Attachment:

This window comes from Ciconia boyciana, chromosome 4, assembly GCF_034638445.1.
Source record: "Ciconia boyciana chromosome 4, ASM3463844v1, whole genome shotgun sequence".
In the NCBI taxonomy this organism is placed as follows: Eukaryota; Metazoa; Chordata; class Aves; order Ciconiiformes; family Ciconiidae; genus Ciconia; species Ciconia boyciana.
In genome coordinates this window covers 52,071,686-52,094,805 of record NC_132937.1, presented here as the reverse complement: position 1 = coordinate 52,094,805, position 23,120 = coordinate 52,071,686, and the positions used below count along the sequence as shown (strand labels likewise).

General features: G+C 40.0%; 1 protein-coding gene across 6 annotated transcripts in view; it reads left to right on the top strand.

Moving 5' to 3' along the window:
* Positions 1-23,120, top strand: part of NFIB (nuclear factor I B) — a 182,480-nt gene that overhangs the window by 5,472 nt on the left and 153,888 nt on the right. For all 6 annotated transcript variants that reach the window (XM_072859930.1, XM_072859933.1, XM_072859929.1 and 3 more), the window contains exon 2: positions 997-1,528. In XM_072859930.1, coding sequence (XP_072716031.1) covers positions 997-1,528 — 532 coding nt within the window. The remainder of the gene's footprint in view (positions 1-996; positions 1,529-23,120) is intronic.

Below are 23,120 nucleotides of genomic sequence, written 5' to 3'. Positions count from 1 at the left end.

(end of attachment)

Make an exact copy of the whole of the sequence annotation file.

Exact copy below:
This window comes from Ciconia boyciana, chromosome 4, assembly GCF_034638445.1.
Source record: "Ciconia boyciana chromosome 4, ASM3463844v1, whole genome shotgun sequence".
In the NCBI taxonomy this organism is placed as follows: Eukaryota; Metazoa; Chordata; class Aves; order Ciconiiformes; family Ciconiidae; genus Ciconia; species Ciconia boyciana.
In genome coordinates this window covers 52,071,686-52,094,805 of record NC_132937.1, presented here as the reverse complement: position 1 = coordinate 52,094,805, position 23,120 = coordinate 52,071,686, and the positions used below count along the sequence as shown (strand labels likewise).

General features: G+C 40.0%; 1 protein-coding gene across 6 annotated transcripts in view; it reads left to right on the top strand.

Moving 5' to 3' along the window:
* Positions 1-23,120, top strand: part of NFIB (nuclear factor I B) — a 182,480-nt gene that overhangs the window by 5,472 nt on the left and 153,888 nt on the right. For all 6 annotated transcript variants that reach the window (XM_072859930.1, XM_072859933.1, XM_072859929.1 and 3 more), the window contains exon 2: positions 997-1,528. In XM_072859930.1, coding sequence (XP_072716031.1) covers positions 997-1,528 — 532 coding nt within the window. The remainder of the gene's footprint in view (positions 1-996; positions 1,529-23,120) is intronic.

Below are 23,120 nucleotides of genomic sequence, written 5' to 3'. Positions count from 1 at the left end.